The Outerhelios program has been inspired by real jazz songs to learn how to compose jazz music. But the results have not been encouraging.
Composers and jazz musicians can rest easy for now. Of all the jobs that in recent years it has been said that artificial intelligence could grab, his time has not yet come. And from what I hear, if that time comes, it’ll take him a while to do it..
This lesson follows from the experiment carried out by two musicians involved in programmers, CJ Carr and Zack Zukowski. His idea was nurturing an algorithm with jazz music and then let him compose his own melodies.
For this purpose, the researchers used the album Interstellar Space (1967), by American musician John Coltrane. Outerhelios came out of this learning. The name of this algorithm capable of composing and broadcasting jazz is a pun.
Coltrane’s album is composed of instrumental pieces, where highlights his saxophone the musician’s favorite instrument. The songs are named after the planets of the solar system (Mars, Jupiter…). So the algorithm that has learned everything it knows about this album has been christened as Outerhelios.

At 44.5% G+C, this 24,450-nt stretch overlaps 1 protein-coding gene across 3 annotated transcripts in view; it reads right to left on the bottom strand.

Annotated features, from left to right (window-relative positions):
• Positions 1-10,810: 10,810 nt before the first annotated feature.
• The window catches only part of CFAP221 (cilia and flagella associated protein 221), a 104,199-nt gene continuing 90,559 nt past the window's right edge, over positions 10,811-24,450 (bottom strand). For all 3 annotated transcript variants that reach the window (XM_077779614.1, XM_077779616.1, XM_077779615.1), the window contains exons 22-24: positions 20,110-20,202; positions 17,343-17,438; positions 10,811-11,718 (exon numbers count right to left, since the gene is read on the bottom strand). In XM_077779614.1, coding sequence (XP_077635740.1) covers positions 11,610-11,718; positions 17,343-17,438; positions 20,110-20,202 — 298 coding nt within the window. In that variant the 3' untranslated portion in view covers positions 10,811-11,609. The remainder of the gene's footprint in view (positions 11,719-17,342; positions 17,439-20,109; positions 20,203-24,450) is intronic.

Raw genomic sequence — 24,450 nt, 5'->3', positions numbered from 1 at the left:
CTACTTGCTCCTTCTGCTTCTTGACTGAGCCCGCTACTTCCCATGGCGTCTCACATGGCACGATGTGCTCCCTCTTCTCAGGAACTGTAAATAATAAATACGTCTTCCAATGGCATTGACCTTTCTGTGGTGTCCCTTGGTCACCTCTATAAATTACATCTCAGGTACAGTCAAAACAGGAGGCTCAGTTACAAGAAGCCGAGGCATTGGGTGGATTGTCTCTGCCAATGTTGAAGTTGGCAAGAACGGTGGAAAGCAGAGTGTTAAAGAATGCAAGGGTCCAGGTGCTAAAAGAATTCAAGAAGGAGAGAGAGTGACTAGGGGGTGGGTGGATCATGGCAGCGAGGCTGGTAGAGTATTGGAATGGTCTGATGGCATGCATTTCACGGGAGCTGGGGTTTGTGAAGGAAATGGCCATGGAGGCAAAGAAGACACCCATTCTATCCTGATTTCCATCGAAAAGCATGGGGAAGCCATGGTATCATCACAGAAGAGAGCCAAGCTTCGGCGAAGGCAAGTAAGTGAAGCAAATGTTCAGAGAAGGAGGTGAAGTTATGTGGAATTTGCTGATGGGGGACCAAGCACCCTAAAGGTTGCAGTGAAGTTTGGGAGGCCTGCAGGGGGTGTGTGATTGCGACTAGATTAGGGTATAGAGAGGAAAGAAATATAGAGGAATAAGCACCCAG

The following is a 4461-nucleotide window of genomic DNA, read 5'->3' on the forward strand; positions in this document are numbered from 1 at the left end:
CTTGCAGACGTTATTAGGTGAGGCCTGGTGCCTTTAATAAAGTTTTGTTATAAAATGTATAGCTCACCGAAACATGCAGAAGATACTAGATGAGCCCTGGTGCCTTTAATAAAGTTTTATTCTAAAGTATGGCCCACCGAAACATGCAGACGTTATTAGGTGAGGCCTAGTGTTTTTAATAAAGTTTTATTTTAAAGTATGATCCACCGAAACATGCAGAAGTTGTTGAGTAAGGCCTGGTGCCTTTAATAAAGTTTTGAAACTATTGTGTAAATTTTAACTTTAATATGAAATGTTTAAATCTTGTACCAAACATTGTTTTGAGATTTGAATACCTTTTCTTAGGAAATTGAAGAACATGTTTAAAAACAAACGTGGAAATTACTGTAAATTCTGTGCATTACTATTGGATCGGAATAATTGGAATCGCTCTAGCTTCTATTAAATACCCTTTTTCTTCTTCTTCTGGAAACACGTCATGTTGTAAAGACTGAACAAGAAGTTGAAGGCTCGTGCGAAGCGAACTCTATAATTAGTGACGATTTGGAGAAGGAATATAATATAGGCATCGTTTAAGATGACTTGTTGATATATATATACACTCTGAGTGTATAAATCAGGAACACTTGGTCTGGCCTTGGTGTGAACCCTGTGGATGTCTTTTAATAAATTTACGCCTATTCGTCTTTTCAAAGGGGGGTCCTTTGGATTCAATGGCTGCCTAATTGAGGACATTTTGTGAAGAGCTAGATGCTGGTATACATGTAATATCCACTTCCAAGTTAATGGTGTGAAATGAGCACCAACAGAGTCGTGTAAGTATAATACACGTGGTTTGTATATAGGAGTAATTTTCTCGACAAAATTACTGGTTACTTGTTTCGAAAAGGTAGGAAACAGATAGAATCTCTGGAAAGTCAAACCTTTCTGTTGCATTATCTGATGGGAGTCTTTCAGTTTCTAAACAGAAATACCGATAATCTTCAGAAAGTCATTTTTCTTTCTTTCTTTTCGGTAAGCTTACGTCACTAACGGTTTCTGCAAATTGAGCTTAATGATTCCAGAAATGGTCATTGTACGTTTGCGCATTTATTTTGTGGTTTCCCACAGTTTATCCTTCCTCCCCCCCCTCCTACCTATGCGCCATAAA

The goal was probably to mean that the new jazz goes beyond the solar system proposed by Coltrane. However, the result has been a cumbersome music, with unclean sounds. The drums stand out as a backdrop and over it are crushed saxophone whistles. Outerhelios produces a cacophony that can hardly be pleasant to the ear.
Although in favor of the algorithm it must be said that the database from which it has been nourished it is not exactly a jazz for all audiences. In Interstellar Space, Coltrane plays his saxophone to the limit on a bed of cymbals and soft drum touches. An instrumental trapeze artist who plays safely with his fingers and blows.
Outerhelios is not the only project CJ Carr and Zack Zukowski, who also they’ve tried death metal and skate punk.. And far from it is the only attempt for artificial intelligence to create music.
The compositions of Aiva, which is inspired by the work of the great classical composers, from Mozart to Beethoven, they are pleasant to the ear and easy to hear. In fact, this software, whose pieces have been used for advertisements, has earned the recognition of the copyright society in France: its compositions are protected as intellectual property.
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